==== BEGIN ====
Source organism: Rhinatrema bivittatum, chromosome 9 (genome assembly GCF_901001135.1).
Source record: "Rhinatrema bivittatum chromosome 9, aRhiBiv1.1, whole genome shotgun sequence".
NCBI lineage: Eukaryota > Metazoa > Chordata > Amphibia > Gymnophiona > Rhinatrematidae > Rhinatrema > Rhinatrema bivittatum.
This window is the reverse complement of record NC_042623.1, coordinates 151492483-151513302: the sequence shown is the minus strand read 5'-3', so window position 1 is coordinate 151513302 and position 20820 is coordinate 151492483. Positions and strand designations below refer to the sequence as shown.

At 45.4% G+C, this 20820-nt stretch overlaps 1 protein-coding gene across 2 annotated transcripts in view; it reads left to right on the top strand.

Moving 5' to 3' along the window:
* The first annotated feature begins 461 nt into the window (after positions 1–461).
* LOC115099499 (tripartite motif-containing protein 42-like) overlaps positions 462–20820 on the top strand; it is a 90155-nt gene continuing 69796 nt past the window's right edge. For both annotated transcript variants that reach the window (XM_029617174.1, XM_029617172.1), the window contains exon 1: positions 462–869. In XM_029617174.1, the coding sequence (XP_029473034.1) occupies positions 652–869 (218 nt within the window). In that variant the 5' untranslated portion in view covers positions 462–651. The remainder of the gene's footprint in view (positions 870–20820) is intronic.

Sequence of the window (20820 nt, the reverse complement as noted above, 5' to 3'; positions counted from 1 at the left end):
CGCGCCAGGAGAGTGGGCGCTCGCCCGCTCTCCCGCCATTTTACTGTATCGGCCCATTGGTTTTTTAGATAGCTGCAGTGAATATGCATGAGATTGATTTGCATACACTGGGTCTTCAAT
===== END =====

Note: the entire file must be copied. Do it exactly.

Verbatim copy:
Source organism: Rhinatrema bivittatum, chromosome 9 (genome assembly GCF_901001135.1).
Source record: "Rhinatrema bivittatum chromosome 9, aRhiBiv1.1, whole genome shotgun sequence".
NCBI lineage: Eukaryota > Metazoa > Chordata > Amphibia > Gymnophiona > Rhinatrematidae > Rhinatrema > Rhinatrema bivittatum.
This window is the reverse complement of record NC_042623.1, coordinates 151492483-151513302: the sequence shown is the minus strand read 5'-3', so window position 1 is coordinate 151513302 and position 20820 is coordinate 151492483. Positions and strand designations below refer to the sequence as shown.

At 45.4% G+C, this 20820-nt stretch overlaps 1 protein-coding gene across 2 annotated transcripts in view; it reads left to right on the top strand.

Moving 5' to 3' along the window:
* The first annotated feature begins 461 nt into the window (after positions 1–461).
* LOC115099499 (tripartite motif-containing protein 42-like) overlaps positions 462–20820 on the top strand; it is a 90155-nt gene continuing 69796 nt past the window's right edge. For both annotated transcript variants that reach the window (XM_029617174.1, XM_029617172.1), the window contains exon 1: positions 462–869. In XM_029617174.1, the coding sequence (XP_029473034.1) occupies positions 652–869 (218 nt within the window). In that variant the 5' untranslated portion in view covers positions 462–651. The remainder of the gene's footprint in view (positions 870–20820) is intronic.

Sequence of the window (20820 nt, the reverse complement as noted above, 5' to 3'; positions counted from 1 at the left end):
CGCGCCAGGAGAGTGGGCGCTCGCCCGCTCTCCCGCCATTTTACTGTATCGGCCCATTGGTTTTTTAGATAGCTGCAGTGAATATGCATGAGATTGATTTGCATACACTGGGTCTTCAAT